So far I have trialled the activities at nine different care homes and day care centres. I evaluate what activities are the most engaging and popular through gaining feedback from residents and staff. I will be refining some of the resources within the next few months developing the digital technology resources to create ‘soundscapes’ of Westonbirt, apothecary scented jars, textual photography and much more!

It has been really interesting for me to talk to so many elder people who have such a wealth of knowledge that very often we don’t know about or appreciate. I am learning more and more through discussions that come up during the sessions. Care home residents have had backgrounds in carpentry, cabinet making and wood turning. Others have travelled extensively around the world and have the most amazing stories and sometimes personal connections with nature.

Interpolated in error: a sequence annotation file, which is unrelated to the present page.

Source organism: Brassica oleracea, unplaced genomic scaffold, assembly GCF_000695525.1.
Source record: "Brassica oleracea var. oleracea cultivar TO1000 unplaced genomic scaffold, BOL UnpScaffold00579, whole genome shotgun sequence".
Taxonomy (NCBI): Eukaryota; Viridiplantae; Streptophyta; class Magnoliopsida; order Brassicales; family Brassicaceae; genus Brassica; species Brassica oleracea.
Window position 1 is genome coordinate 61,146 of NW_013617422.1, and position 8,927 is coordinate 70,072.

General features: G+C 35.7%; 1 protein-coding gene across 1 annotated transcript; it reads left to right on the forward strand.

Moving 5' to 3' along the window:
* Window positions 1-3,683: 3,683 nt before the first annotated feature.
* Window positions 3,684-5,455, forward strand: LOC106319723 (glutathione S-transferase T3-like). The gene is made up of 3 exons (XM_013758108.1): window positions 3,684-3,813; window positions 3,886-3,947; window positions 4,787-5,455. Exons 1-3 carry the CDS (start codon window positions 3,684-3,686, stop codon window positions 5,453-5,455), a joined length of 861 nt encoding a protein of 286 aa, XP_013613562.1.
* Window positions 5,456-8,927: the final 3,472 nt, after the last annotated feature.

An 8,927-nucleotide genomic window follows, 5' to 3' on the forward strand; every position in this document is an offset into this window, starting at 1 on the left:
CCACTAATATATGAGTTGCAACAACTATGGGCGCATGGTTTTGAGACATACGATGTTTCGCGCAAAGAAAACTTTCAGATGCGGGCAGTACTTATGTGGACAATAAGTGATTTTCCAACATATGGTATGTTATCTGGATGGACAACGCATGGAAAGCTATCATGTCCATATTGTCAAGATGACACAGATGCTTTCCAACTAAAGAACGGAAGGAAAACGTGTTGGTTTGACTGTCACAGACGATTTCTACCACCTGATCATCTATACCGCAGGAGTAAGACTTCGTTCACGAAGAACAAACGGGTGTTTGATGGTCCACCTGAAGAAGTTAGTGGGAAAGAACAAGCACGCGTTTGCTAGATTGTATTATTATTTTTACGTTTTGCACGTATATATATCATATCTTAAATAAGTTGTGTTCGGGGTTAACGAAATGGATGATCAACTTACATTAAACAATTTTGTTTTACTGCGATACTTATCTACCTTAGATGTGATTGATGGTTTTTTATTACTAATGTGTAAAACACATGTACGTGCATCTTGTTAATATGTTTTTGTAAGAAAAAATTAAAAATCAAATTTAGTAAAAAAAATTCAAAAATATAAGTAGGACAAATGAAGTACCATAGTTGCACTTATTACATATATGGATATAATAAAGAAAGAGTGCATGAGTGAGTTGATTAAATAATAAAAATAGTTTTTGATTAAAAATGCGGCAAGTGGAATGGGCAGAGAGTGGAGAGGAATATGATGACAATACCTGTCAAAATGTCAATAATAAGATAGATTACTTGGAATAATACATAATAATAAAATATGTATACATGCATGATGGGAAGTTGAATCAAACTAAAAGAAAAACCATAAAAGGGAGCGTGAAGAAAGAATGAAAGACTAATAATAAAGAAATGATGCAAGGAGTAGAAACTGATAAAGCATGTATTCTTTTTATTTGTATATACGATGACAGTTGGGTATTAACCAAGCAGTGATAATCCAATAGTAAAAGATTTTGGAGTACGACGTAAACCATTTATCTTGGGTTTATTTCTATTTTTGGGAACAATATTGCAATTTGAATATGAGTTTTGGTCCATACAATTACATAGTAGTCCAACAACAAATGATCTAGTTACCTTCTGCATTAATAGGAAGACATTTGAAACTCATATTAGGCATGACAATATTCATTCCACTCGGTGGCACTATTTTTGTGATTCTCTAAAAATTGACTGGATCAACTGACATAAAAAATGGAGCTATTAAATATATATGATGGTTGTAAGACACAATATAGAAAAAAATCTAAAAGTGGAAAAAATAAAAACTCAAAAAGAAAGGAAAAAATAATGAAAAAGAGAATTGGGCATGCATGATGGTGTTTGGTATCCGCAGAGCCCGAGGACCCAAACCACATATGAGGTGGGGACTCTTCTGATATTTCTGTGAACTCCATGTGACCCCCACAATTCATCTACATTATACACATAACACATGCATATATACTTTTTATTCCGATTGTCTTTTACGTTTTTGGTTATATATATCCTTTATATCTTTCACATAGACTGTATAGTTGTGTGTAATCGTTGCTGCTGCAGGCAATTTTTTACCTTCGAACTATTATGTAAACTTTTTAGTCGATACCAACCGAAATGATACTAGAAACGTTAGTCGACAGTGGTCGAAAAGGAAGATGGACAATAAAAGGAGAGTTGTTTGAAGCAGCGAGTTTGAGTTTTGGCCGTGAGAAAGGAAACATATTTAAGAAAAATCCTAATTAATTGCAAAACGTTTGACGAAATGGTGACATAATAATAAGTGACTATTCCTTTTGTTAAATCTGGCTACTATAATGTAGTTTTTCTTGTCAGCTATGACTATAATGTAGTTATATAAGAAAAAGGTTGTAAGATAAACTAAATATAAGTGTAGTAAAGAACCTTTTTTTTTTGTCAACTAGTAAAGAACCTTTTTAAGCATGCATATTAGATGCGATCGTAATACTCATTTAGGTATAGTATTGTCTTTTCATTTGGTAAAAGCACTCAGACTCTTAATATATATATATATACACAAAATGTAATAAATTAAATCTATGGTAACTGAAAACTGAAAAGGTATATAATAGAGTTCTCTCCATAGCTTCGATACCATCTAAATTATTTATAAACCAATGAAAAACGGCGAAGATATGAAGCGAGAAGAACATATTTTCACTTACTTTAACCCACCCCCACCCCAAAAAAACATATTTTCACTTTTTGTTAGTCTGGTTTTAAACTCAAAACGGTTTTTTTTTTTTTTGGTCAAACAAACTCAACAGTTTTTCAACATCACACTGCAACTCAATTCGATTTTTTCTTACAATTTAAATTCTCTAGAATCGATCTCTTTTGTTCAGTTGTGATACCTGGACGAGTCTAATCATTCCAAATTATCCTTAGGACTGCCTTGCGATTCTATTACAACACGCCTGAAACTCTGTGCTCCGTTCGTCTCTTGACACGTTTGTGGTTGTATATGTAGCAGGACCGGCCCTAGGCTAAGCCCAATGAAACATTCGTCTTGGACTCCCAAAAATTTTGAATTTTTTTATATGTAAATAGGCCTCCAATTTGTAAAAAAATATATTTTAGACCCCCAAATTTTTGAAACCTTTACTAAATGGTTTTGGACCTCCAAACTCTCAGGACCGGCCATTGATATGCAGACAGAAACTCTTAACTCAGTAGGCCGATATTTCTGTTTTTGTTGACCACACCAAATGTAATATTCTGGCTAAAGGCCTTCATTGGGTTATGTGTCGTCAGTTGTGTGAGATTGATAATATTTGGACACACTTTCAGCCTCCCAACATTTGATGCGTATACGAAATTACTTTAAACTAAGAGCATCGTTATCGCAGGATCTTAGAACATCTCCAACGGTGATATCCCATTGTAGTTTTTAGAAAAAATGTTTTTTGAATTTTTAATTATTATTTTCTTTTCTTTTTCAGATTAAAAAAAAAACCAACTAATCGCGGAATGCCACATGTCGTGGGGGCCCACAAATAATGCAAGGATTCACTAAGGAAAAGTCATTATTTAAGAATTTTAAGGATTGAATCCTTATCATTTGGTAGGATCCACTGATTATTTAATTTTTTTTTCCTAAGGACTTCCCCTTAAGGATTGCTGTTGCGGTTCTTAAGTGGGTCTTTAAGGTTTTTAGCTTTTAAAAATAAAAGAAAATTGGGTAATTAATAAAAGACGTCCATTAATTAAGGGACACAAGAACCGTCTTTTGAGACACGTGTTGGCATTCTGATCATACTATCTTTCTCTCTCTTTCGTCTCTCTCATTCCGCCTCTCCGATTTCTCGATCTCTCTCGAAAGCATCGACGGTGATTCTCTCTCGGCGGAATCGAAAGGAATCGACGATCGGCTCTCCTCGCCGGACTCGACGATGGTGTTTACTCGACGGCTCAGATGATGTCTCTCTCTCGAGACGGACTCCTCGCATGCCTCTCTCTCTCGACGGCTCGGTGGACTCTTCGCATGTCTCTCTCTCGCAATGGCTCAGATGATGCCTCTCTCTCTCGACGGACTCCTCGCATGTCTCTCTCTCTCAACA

Feedback from care staff:

‘The activity got residents talking to each other (which is a hard thing to do!) and has also been a talking point since. Everyone enjoyed the visit and found it interesting, improving their wellbeing in general.’  Katherine, Ashley House Care Home, Cirencester.

I have had some wonderful comments too:

‘It reminded me of my childhood. We use to know every flower, every tree, we use to go and look at everything in the countryside. We use to look at bird nests when we were supposed to be on our way to church.’  Doris, Ashgrove Care Home.

‘I went to Westonbirt Girls School. My great grandfather used to drive Robert Holford. The Handkerchief tree was my absolute favourite tree.’ Helen, Ilsom House Care Home.